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How about doing this but also NOT providing the client hints API and NOT providing any way for JavaScript to explicitly ask for OS and browser product name and version?

While browser and JavaScript engines are likely to continue being detectable due to behavior and performance for the foreseeable future, it's probably possible to make the OS, browser frontend and exact engine version undetectable.

Browser vendor/version is hugely important information for triaging issues and implementing progressive enhancement approaches on large scale websites.

Triaging issues, sure. Progressive enhancement? If you’re parsing User-Agent to implement that, you’re doing it wrong. (Feature detection is the correct approach, when necessary.)

There are cases like IndexedDB bugs in certain versions of Safari that are very hard to feature detect...

Can’t feature detect during SSR, so making an educated guess and falling back gracefully (when possible—many times it just isn’t, as with ES6 syntax) is important to get initial page load right by default.

Because so many people abused the user agent header for things that could gracefully fall back (or they just made invalid assumptions from it) it was made an unreliable indicator for times you actually want to send shimmed content on first load.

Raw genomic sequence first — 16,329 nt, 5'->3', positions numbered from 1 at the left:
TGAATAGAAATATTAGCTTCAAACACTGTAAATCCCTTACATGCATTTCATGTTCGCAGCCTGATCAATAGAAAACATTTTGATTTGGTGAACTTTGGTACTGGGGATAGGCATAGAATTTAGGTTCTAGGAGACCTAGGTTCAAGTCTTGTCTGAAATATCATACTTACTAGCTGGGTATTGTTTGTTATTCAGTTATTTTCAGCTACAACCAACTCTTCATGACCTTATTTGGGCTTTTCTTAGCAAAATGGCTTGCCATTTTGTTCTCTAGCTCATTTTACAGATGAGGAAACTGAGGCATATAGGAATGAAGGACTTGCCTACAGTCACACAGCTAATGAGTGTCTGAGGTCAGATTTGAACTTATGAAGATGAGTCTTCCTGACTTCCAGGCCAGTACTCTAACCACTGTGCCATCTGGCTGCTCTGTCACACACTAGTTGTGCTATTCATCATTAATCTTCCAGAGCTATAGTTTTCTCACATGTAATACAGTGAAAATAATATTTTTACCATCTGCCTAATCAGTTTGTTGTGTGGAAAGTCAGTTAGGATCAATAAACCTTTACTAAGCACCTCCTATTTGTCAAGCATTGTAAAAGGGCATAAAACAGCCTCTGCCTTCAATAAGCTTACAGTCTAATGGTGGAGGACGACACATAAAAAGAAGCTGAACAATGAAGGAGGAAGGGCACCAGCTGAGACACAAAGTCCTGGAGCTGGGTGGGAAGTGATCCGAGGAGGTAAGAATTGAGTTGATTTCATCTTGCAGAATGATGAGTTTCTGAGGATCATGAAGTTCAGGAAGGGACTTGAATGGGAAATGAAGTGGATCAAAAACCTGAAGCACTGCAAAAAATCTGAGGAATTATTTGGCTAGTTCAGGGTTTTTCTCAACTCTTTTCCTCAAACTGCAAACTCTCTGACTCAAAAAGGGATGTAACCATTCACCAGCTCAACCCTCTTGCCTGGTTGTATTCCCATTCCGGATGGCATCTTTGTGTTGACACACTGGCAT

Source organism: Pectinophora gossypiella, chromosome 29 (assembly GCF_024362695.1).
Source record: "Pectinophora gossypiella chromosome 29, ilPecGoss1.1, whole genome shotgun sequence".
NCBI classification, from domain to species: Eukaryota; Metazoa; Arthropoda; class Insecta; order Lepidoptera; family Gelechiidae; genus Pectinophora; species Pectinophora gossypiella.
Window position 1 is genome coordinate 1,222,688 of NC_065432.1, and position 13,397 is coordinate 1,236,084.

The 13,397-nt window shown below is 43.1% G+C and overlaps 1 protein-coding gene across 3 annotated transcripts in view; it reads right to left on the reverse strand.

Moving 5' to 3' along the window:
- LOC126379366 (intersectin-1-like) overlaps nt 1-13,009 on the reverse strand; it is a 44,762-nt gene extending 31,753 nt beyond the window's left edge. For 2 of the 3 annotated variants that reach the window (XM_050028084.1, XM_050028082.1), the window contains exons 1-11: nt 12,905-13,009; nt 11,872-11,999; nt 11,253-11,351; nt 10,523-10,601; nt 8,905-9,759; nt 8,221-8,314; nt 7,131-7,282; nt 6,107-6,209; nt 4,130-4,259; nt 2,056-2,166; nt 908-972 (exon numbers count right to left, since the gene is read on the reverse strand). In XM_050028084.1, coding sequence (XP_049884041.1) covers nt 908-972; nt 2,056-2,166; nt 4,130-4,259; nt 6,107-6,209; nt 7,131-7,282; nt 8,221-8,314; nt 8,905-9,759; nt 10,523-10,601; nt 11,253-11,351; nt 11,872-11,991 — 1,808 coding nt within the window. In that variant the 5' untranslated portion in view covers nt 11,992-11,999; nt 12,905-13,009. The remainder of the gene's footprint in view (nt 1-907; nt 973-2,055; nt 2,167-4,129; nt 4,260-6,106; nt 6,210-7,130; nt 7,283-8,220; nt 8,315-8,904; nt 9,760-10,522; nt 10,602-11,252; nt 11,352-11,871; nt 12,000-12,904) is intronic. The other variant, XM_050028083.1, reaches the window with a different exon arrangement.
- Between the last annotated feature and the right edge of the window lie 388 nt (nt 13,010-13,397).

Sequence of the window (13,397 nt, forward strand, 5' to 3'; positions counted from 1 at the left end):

Here's an official Google page telling you to sniff UAs or their new feature will break everything: https://www.chromium.org/updates/same-site/incompatible-clie...

Edit: OK, this isn't progressive enhancement. But it's still a major problem you have to sniff the User-Agent for. I don't want to sniff UAs either but when Chrome is wont to change how fundamental parts of the web work like cookies it's sometimes necessary. I know UA hints will still allow you to do this, but requiring a second request is going to make things like redirect pages difficult to implement.

SameSite=None isn’t progressive enhancement.

You're right, I should have replied elsewhere. By the way, if anyone knows what this _is_ called I would be interested to know. As far as I can see it's basically feature detection with no other way of detecting it besides the UA.

Perhaps, but it invalidates most of their stated reasons for doing this. Which makes the post a confusing read.

> it invalidates most of their stated reasons

The "main advantages" section for client hints all seem to apply there.

IMO it’s explained better in the Client Hints specification.

Client hints are not any more useful than traditional UA for privacy or progressive enhancement. Its the same content, just split up. Any browser not sending everything will have atrocious permission UX, nagging websites or just get the broken IE5 version.

UA hints solve nothing, even after reading the spec

Seems to be the Firefox plan according to the text.

How do you propose, without some sort of browser and os detection and version to address specific bugs for those environments? Just leave a site/app broken for a few months until/if/when the browser fixes the bug?

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